Groups say biological opinion is late, lacks scientific basis


Capital Press

SACRAMENTO -- An environmental group has sued the U.S. Fish and Wildlife Service for delaying a decision on whether to increase protections for the Delta smelt.

The Council for Endangered Species Act Reliability, or CESAR, filed the suit on Oct. 15 in federal district court for the Eastern District of California.

With the lawsuit, CESAR joins San Joaquin Valley farmers and other water users in arguing that the science behind a federal biological opinion is flawed and that restricting pumping from the Sacramento-San Joaquin Delta is not helping the smelt.

"The common ground is on the science," said Brenda Davis, a legal adviser to CESAR. "(FWS) either cherry-picked what they've wanted in order to determine the outcome, or they've decided to go full-speed ahead, even if it's not helping the species."

The smelt's well-being has so far been pursued by reducing the pumping of Delta water to central- and south-state users. The 2008 biological opinion by FWS said pumping was hastening the smelt's decline.

The smelt is currently listed as "threatened" under the federal Endangered Species Act. The more-restrictive "endangered" listing would require that FWS examine the effects of other factors -- like industrial pollution, ammonia discharges, invasive species and salinity -- on the smelt, Davis said.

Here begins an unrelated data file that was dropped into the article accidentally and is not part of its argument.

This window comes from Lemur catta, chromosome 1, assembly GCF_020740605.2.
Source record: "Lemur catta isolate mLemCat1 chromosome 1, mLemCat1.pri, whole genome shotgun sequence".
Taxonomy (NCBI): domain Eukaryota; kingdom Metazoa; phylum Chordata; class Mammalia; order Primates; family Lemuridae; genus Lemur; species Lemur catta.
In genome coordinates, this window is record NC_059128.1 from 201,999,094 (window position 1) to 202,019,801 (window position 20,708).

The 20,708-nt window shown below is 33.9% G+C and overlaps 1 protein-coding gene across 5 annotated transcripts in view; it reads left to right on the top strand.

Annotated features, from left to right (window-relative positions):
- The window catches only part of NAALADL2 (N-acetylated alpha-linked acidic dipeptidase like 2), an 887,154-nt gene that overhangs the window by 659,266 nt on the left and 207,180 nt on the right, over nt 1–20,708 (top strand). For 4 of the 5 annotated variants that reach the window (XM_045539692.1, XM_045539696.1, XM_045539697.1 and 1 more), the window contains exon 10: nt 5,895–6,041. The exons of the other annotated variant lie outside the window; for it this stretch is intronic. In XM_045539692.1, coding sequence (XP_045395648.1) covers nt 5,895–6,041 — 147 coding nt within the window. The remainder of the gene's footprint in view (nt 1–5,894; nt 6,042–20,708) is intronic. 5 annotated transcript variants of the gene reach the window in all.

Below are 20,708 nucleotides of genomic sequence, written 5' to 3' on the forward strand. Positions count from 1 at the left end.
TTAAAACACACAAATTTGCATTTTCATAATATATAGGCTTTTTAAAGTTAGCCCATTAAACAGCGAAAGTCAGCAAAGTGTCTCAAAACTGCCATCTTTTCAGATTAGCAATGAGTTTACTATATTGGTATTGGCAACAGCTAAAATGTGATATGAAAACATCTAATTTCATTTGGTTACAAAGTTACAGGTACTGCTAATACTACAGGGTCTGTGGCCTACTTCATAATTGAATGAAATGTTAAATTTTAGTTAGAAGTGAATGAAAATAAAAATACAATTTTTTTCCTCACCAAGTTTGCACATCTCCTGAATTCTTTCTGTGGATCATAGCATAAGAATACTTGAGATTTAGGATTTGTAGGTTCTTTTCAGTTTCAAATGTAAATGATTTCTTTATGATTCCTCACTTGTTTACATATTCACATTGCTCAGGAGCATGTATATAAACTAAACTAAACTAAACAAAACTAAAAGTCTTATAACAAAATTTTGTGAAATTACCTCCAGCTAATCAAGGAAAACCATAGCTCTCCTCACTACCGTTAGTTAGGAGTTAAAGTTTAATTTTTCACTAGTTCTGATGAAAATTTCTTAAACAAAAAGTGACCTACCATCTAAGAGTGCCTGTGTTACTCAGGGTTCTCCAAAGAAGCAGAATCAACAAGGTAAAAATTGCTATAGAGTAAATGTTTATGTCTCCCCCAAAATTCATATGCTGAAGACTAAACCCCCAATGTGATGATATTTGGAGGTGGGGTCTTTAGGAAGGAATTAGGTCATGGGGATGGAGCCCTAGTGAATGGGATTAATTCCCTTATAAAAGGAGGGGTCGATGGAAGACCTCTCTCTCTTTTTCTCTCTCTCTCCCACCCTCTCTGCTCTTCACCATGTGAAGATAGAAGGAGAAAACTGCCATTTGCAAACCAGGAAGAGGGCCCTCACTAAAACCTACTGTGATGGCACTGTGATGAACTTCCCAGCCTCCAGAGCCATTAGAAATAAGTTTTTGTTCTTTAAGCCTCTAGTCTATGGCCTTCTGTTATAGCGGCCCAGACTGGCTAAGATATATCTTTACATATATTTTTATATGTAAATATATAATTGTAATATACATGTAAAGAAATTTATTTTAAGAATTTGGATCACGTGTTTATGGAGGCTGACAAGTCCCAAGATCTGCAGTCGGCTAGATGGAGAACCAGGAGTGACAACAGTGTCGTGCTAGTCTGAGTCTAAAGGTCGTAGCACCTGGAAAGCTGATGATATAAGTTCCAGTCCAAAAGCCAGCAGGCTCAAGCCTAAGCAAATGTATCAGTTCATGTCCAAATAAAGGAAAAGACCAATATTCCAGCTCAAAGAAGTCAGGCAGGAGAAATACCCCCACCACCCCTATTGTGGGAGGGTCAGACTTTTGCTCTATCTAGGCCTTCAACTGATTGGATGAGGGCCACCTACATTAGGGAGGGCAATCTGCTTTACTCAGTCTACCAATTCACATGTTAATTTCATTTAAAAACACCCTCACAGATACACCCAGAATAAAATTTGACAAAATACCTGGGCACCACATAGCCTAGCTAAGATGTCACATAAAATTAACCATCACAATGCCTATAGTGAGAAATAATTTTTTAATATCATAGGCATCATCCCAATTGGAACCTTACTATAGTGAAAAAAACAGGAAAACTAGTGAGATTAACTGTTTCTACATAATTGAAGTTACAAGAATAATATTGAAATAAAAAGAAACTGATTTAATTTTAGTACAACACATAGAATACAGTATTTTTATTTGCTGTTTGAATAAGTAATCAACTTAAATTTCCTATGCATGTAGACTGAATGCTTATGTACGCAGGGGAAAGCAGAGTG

"There are any number of reasons for the problems with the Delta smelt," Davis said. "You can't have five reasons why things have gone wrong and ignore four of them."

In March 2006, the Center for Biological Diversity, Bay Institute and Natural Resources Defense Council petitioned FWS to list the smelt as endangered. ESA rules require a response in 90 days, but the agency didn't answer until July 2008, when it said the change "may be warranted," according to the CESAR complaint.

By that time, the agency's one-year deadline for making a final decision had passed. The suit charges that FWS is still dragging its feet 31/2 years after the petition was first filed.

"I don't know if it's because they want a certain outcome, or they're not capable of doing their job," Davis said. "But it's mismanaging the species either way."

In response to a request by U.S. Sen. Dianne Feinstein, D-Calif., Interior Secretary Ken Salazar agreed in September to submit the biological opinion to review by the National Academy of Sciences. Feinstein also requested that factors beyond Delta pumping be examined.

"The bottom line is, if it's not helping the species, you need to check what you're doing ... and look at the science and deal with it," Davis said.

Staff writer Wes Sander is based in Sacramento. E-mail:

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